Coward shows that Mr. Condomine not only tries to take inspiration from Madame Arcati as subject matter, but literally mimics her in his own strange behaviour. Charles the middle-class writer, soon begins to stare into space and converse with figures that no one else can see. The rather conservative chap with writer’s block adopts the pose of the eccentric, bohemian medium. Is this a quest for her secret? Charles may even suspect that he is successful because Elvira chides him, saying, “I think you might at least be a little more pleased to see me. After all, you conjured me up” (Coward 27). The power to conjure an effect is the crux of the matter. When Madame Arcati is tasked with putting the genie back in the bottle, so to speak, Charles is curious as to how, and asks, “what is the formula?” (71). The formula to undo the situation, similar to the rules of the séance, is a method to bring about a desired result. In this case, it is “a little verse” (71) which in plainer terms is just a combination of words. When Madame Arcati uses the verse to dematerialise Elvira, it has the unexpected result of materialising the ghost of Ruth! Earlier, when the living Ruth had enquired about exorcism, Madame Arcati had referred to “the old Bell and Book method” (47) but explained that it no longer worked. For a writer, the formula is always just a combination of words and the audience determine if it works now or is only fitting to a bygone era. The spiritualist’s formula is analogous to the formula on how to be a successful writer, something one will find endless advice on nowadays. Unexpected results in the field of writing can be explained by the chasm that sometimes separates authorial intent from readers’ interpretations.

Another striking similarity between a writer and a medium is the idea of a calling or vocation. Owen writes that it was not uncommon for female mediums to speak of “childhood intimations of spiritualist leanings which manifested themselves in prolonged daydreaming, visions, or rare flashes of clairvoyance” (42). Coward fittingly provides a most amusing line for Madame Arcati where she states – “I had my first trance when I was four years old and my first ectoplasmic manifestation when I was five and a half” (13). Additionally, just like a writer, a spiritualist must hone their craft until they have the necessary level of control over their work. Owen did extensive research on 19th century English mediums and explains how many of them mastered their gifts.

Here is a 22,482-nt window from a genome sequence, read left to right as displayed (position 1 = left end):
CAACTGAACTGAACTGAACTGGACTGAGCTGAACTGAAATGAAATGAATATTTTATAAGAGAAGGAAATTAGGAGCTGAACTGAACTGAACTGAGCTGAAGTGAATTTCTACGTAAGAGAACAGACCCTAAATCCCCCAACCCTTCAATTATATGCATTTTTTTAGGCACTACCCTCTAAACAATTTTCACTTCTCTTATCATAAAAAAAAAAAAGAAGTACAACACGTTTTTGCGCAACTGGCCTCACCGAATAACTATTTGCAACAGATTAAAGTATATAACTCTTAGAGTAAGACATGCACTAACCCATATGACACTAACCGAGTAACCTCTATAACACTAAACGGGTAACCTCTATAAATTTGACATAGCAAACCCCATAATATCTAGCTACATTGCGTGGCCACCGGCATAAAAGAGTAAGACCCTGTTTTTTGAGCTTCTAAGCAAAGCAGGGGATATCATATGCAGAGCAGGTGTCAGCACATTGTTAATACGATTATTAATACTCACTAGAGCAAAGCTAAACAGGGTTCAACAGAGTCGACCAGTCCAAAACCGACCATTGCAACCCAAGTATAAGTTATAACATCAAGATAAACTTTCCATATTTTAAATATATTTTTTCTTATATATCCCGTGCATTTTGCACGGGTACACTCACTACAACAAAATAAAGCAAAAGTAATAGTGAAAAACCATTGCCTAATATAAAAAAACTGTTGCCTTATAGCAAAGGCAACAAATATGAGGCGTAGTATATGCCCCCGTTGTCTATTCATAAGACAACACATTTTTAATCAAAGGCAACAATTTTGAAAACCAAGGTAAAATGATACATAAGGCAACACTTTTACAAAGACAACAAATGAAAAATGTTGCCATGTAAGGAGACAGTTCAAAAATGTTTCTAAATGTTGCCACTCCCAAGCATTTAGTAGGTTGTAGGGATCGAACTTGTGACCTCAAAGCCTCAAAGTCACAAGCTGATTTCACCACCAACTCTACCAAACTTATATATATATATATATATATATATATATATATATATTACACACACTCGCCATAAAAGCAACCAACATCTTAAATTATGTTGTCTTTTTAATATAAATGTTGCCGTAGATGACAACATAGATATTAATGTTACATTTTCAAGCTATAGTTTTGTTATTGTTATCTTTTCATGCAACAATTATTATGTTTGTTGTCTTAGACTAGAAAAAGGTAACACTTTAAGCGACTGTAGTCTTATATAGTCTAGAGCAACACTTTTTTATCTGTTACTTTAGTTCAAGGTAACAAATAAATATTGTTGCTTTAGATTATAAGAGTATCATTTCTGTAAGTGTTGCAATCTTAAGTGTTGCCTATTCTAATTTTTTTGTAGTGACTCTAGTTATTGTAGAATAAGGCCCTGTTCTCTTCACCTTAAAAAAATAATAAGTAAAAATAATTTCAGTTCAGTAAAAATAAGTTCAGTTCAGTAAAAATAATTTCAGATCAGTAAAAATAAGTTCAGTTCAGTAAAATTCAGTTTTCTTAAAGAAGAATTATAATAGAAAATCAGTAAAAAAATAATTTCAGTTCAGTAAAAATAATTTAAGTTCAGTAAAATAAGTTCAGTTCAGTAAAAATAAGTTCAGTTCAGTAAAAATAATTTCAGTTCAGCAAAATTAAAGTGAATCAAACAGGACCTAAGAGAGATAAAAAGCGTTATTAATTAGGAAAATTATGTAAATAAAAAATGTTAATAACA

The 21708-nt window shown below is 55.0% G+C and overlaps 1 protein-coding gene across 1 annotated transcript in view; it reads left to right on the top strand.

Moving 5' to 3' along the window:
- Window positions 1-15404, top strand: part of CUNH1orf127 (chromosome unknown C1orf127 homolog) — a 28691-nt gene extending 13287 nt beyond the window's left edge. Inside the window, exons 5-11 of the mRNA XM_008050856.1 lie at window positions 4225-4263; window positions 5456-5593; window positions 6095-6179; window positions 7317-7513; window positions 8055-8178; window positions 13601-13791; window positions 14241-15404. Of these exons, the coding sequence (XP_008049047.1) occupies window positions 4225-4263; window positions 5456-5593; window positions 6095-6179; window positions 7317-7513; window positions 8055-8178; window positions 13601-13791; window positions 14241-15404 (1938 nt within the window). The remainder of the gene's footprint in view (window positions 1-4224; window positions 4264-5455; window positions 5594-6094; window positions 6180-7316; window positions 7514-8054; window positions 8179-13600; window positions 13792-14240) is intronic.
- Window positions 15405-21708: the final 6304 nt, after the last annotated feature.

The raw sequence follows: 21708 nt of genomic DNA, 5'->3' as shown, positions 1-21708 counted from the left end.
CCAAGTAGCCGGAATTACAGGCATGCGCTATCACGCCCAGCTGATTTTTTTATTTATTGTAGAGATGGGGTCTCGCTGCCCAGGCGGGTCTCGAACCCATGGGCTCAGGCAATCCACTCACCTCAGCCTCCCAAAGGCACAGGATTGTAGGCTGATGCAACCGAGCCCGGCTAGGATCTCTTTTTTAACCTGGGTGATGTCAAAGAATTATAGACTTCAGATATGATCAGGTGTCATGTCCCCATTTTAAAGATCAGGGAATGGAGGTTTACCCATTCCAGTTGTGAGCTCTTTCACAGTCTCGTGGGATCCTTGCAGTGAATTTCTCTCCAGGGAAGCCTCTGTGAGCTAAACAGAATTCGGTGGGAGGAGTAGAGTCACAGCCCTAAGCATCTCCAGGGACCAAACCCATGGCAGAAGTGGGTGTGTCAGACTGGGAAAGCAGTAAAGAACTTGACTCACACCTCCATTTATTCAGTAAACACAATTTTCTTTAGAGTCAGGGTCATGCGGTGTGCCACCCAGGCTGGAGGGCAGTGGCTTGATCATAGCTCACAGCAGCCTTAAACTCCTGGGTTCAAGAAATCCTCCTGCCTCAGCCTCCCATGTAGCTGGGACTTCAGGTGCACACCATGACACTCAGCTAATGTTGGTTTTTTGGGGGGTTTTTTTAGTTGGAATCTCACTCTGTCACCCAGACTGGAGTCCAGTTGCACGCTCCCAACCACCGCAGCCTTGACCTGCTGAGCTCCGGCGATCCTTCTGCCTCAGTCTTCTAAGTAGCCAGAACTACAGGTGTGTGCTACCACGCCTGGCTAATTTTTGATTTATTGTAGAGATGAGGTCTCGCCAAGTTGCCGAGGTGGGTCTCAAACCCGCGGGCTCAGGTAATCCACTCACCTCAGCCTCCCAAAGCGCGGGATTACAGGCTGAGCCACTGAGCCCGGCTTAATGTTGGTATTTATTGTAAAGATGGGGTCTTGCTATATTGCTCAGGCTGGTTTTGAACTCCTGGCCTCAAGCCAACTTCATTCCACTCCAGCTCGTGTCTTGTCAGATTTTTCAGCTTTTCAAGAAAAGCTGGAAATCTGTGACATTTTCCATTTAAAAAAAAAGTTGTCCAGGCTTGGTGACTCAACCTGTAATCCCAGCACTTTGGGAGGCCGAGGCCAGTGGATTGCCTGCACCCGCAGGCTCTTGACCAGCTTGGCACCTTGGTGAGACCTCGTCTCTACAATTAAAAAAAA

“Mediums must serve an apprenticeship which involved gaining control over the spirits and harnessing their power. It was this vital element of control that differentiated possession from derangement, and unsupervised novices dabbled with the spirit world at their peril” (Owen 44).

Madame Arcati has worked successfully as a medium for some time because as Charles says of her career as a medium, “Apparently she’s been a professional in London for years” (Coward 8). Her training in the art of writing seems no less professional, confirmed by her comment to Ruth about her writing schedule – “Every morning regular as clockwork, seven till one” (11). Inspiration alone is not sufficient if the artistic recipient does not have the requisite tools. Spiritualists and writers alike need to feel a calling to their tasks as well as going on to hone their crafts before maximum effect can be extracted from moments of ghostly visitation or artistic inspiration. The comic image of Charles copying Madame Arcati’s antics symbolises the lengths artists will go to in order to find the winning formula.


A great deal of the humour of Blithe Spirit is due to Coward’s superb caricature of spiritualists. Madame Arcati as a comic creation is practically flawless. What lies at the core of our interest in this character is probably her over-the-top, theatrical style. Although not on the stage, and only in front of a select group of people, Madame Arcati is nonetheless a performer. In The Darkened Room, Alex Owen gives us some insight into the showmanship of the most popular mediums in 1870s England, writing that, “The most famous of them could produce spectacular and theatrical seances during which invisible spirits played upon musical instruments, rapped out messages, and occasionally quite literally ‘materialised’” (5). Madame Arcati shows a similar flair, nonchalantly laying out the possibilities before her captivated audience.